[13:33] And he was betrayed by the woman he loved with silver and his eyes are gouged and he's grinding the mill. And the reason that's so important is because Dagon, we learn from extra biblical sources, is the God of grain and wheat, the God of crop fertility.

[13:49] And so what's happening here is Samson is grinding the wheat, meaning they've made him into the blind servant of Dagon. He's grinding Dagon's wheat, Dagon's mill, he's at the will, they're mocking him.

[14:02] They're making fun of him, they're making fun of his God, they're making fun of Israel. And that's what's happening here at the end of the passage. He's an object of humiliation and there's a cosmic battle going on.

[14:14] What can we say? What we can say is that the point of the story is that they think that the God of darkness, Dagon, has won because the Lord's anointed, the Redeemer, has been defeated and slayed.

[14:29] This man, this judge, he was betrayed by pieces of silver. He was given into the hands of his enemies. He was taken into prison, he was delivered to be executed.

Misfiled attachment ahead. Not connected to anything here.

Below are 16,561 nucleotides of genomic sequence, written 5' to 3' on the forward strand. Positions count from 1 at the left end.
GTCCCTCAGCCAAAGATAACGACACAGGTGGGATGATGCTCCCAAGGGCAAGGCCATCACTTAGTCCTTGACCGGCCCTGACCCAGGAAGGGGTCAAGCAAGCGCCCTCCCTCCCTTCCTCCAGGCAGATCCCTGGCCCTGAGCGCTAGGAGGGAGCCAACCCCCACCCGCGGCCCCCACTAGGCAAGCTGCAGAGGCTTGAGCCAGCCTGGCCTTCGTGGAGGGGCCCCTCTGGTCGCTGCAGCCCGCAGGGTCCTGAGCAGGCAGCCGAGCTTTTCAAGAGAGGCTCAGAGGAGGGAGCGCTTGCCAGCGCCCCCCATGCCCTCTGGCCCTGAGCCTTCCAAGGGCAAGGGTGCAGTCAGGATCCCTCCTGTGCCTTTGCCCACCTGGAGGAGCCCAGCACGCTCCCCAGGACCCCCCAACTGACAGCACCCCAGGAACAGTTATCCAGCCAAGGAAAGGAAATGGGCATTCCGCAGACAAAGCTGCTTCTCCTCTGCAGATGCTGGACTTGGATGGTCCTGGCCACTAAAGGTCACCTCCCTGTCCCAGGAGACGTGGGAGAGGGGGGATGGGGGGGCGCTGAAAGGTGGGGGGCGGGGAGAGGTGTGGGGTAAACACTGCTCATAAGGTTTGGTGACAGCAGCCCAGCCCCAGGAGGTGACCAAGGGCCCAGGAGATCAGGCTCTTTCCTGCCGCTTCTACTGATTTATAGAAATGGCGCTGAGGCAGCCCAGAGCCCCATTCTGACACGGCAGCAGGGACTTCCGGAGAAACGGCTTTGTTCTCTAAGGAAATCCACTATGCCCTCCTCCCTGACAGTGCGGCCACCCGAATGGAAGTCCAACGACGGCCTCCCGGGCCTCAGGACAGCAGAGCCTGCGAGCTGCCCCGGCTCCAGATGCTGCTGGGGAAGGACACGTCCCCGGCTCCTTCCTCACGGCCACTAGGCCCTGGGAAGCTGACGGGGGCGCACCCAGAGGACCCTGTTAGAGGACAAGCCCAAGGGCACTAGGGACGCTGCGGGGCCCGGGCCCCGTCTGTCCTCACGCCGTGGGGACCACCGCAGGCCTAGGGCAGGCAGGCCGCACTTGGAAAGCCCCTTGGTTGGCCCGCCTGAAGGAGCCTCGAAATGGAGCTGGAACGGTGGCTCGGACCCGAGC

[14:42] And everybody shouted, the God of darkness has won, the God of victory. And in the midst of that, we learn the grand irony of redemption that God saves, that God saves by losing.

[14:57] That God defeats the darkness in the most unlikely way by entering into it, by looking like he's been defeated by it, by being betrayed by pieces of silver and entering into death and yet he brings life.

[15:10] And we realize very quickly when you read this that Samson is an anti-hero, he is not a good man, in so many ways, what can you do with a story like this? And all what you can do is you can say, he points a straight to a better Redeemer.

[15:23] To one who was betrayed by someone he loved through silver who was delivered over, beaten, mocked, humiliated, who was put in prison, who was delivered to be executed.

[15:34] And everybody said, the powers of darkness, Dagon himself, who was a God of darkness, who was Satan himself, said, look at victory.

[15:44] And it was by losing, by losing, by going down that he brought victory. It was by going down, the powers of darkness thought they had won, but oh, it was about a cosmic battle and he won, the Redeemer won in the most ironic of ways.